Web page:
Intel promises faster, cleaner computing from new technologies

Intel Developer Forum reveals new architectures and processors that will bring benefits across computing, more vendors commit to WiMAX laptops.

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By  Mark Sutton Published  September 20, 2007

Intel has announced new, greener chips, more vendors for WiMAX laptops, and debuted the new Nehalem microarchitecture at the Intel Developers Forum in San Francisco this week.

During his keynote opening speech, Intel president and CEO Paul Otellini outlined a number of new technology developments for Intel, and suggested that the company will be expanding its product offerings in the high end graphics segment.

Otellini's speech saw the first public demonstration of the new 45nm Nehalem microarchitecture, which the company claims will offer three times the peak memory bandwidth of current computing.

Nehalem will use Intel's new 45nm die, which is based on a material called Hafnium, rather than silicon dioxide. The new material will enable both an increase in processing power and a reduction in power consumption. Nehalem will have 731 million transistors per wafer.

The 45nm processors will also be lead free, and will aim to be halogen free by 2008, to minimize the environmental impact of discarded processors.

For WiMAX, Otellini announced that Acer, ASUS, Lenovo, Panasonic and Toshiba have all said they will look to create WiMAX notebooks based on the Intel Montevina platform in the middle of 2008.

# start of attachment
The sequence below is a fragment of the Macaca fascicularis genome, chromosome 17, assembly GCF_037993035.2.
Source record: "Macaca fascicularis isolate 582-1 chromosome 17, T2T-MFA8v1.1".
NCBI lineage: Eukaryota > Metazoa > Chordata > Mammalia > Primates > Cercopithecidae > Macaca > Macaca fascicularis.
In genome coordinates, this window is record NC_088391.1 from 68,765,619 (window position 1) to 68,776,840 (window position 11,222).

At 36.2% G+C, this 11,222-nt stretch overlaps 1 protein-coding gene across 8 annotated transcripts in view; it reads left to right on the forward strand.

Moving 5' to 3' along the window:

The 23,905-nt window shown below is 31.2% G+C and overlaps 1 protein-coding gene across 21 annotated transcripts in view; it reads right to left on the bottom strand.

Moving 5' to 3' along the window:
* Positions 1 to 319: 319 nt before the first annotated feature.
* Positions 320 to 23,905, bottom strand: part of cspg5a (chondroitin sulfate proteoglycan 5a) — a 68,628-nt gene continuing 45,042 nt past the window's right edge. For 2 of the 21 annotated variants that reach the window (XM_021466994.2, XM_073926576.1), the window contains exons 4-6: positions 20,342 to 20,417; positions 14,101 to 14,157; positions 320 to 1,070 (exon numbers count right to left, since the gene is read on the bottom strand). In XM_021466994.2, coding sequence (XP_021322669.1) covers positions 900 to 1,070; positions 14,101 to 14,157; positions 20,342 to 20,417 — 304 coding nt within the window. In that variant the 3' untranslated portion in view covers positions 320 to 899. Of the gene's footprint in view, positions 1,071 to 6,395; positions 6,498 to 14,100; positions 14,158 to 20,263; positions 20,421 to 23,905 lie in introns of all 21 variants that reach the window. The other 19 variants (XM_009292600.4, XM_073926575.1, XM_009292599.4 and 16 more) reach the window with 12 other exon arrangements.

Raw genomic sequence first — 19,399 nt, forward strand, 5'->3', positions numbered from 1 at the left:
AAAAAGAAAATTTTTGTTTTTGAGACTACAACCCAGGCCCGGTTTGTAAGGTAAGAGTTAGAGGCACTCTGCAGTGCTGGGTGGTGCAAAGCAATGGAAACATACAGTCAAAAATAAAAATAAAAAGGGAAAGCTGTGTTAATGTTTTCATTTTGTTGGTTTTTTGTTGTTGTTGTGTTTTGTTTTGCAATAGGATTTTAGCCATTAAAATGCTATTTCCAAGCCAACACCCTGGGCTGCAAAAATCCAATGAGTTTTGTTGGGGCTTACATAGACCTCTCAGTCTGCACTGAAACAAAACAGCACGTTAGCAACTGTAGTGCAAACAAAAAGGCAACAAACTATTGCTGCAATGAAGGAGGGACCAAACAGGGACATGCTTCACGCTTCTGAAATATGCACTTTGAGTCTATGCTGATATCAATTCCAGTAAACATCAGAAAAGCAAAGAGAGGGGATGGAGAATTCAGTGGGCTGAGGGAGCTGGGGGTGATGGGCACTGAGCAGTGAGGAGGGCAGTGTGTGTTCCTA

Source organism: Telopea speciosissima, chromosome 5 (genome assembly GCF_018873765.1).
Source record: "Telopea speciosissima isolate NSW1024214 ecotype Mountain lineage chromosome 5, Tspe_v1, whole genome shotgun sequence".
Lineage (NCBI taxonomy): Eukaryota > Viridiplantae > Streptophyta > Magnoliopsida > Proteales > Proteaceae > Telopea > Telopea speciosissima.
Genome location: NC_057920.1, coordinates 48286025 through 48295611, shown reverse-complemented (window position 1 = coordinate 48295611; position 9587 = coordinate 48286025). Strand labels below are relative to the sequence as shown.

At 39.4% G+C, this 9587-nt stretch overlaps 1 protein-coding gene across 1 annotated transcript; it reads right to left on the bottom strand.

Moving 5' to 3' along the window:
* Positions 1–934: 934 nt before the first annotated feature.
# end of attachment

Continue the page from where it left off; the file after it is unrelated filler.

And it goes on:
Otellini commented: "WiMAX, from our perspective, is moving into the mainstream. If you look at the numbers, they are starting to get to be very large. The contractual commitments today suggest that 150 million people will be covered with WiMAX in 2008, principally in North America; 750 million two years later in 2010, and 1.3 billion two years after that ion 2012. So we are on the cusp of a new global network, seamlessly integrated."

In the graphics sector, Otellini also promised more enhancements from 45nm, with the move to transition Intel's integrated graphics products into line with the rest of its architecture on 45nm by 2009. The company will also extend its graphics capabilities with Larrabee, a multi-core, teraflop level processor, due in 2010. Graphics performance will be an important aspect of Larrabee, positioning Intel against the graphics capabilities of nVidia and AMD.

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